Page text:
EXPERIENCING an earthquake firsthand prompted an Alkimos teacher to hold a fundraiser at her school this month.
St James Anglican School Japanese teacher Clara Douglas was visiting Kumamoto in Japan with two friends in April when an earthquake struck.
“We were sleeping when the main quake hit,” she said.
“We had experienced the 6.3 magnitude earthquake the night before but this one was much bigger and had us running from our room in terror as furniture fell, windows collapsed and the ground shook violently.
“In the pitch black with the sounds of sirens, the rumbling earth and cries for help, we joined hundreds of others at an evacuation centre where we spent the rest of the night in our rental car unable to sleep as the ground continued to shake.
“In the morning, we discovered that there was no electricity, no phone signal, no water and a food shortage already beginning.”
Mrs Douglas said they had no way of getting information out or discovering what was happening or a way out of Kumamoto.
“Roads had collapsed and with the threat of landslides it was not safe to leave,” she said.
“We helped the owners of our small hotel make rice balls for others and watched as people formed a line to receive water from a truck while a strawberry farmer donated a whole crop to those in need.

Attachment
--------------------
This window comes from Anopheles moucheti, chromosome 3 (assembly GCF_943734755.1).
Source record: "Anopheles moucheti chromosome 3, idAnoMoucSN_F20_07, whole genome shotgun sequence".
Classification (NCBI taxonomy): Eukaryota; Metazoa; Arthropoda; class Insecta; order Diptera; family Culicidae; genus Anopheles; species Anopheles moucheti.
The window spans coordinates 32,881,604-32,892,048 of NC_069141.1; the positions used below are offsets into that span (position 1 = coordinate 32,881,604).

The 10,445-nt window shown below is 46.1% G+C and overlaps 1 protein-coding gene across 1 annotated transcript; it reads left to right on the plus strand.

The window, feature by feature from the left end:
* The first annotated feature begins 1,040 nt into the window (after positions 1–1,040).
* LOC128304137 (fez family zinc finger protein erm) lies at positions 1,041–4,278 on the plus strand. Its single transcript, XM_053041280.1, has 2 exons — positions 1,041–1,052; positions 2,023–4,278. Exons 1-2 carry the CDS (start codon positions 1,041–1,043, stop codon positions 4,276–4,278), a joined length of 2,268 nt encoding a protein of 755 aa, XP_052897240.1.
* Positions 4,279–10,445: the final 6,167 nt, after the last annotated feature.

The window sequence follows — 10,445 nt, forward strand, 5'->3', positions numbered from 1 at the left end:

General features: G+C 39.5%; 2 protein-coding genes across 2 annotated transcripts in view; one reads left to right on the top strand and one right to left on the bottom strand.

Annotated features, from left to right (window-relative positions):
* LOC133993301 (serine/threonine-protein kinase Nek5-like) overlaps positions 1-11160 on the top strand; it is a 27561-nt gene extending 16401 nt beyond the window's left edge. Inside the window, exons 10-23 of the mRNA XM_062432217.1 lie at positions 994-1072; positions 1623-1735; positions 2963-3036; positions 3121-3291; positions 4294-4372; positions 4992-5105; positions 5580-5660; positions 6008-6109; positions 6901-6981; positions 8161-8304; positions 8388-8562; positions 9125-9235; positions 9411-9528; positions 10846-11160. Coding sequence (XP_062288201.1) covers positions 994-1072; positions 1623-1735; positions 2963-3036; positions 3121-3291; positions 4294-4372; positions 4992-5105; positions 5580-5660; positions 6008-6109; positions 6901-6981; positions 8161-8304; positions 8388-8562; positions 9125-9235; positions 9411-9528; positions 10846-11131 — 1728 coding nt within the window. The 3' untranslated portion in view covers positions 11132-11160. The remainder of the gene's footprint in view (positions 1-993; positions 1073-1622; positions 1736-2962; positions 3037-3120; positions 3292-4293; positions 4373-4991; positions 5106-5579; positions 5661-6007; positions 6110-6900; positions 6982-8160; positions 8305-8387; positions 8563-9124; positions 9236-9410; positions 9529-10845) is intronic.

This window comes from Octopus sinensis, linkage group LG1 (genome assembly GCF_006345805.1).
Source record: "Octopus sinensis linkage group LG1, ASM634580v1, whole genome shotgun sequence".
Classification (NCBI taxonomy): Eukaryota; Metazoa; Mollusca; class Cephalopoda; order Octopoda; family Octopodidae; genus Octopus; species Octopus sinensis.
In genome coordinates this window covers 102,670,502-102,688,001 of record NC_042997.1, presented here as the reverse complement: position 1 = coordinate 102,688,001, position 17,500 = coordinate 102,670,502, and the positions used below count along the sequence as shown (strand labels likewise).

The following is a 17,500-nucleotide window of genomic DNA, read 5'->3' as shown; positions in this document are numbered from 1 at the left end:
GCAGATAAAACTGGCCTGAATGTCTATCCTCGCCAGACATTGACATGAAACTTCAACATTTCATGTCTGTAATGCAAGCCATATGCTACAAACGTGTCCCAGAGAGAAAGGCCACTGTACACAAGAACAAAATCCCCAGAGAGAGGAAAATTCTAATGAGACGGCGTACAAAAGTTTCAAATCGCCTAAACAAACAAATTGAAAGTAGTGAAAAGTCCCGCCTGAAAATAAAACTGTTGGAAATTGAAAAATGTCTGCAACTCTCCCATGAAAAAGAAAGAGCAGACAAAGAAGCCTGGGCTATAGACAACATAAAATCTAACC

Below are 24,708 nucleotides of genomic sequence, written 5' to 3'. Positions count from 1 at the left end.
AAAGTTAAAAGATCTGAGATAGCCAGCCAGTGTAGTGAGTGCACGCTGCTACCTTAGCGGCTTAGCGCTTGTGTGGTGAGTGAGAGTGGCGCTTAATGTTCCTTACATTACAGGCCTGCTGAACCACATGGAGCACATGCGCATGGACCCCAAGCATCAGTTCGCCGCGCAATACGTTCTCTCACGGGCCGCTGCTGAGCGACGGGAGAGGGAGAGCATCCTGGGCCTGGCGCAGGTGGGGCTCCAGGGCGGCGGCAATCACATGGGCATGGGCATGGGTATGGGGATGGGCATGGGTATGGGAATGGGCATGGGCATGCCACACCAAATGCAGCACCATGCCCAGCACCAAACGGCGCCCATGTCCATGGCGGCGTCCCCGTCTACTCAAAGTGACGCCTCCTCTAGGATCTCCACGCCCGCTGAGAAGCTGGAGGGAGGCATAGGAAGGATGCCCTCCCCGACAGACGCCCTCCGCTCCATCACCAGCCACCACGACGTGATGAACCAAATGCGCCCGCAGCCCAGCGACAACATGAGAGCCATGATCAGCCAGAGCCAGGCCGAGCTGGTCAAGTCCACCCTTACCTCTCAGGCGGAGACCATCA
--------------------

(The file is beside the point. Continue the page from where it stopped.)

“Around 1pm that day we finally discovered that a road might be passable and we made our escape, driving around giant cracks in the road and passing only military vehicles that were already arriving to help with the earthquake recovery.”
Mrs Douglas said more than 49 people died in the earthquake, 3000 were injured and it left more than 44,000 homeless.
“Having experienced the earthquake and its aftermath myself, the only thing I could think as I drove away to safety, leaving those behind who could not leave their homes, was if there was any way to help,” she said.
“A St James’ fundraiser was the obvious choice.
“My students are developing a love and passion for Japanese and helping those in need is a great opportunity for them, especially when it is for a country they are learning about and discovering.
“The amount raised will go to help people, not only rebuild their homes, but their lives as well.”
The school held a Japanese dress-up day on May 4 to fundraise for the Kumamoto earthquake relief effort, collecting $903.55.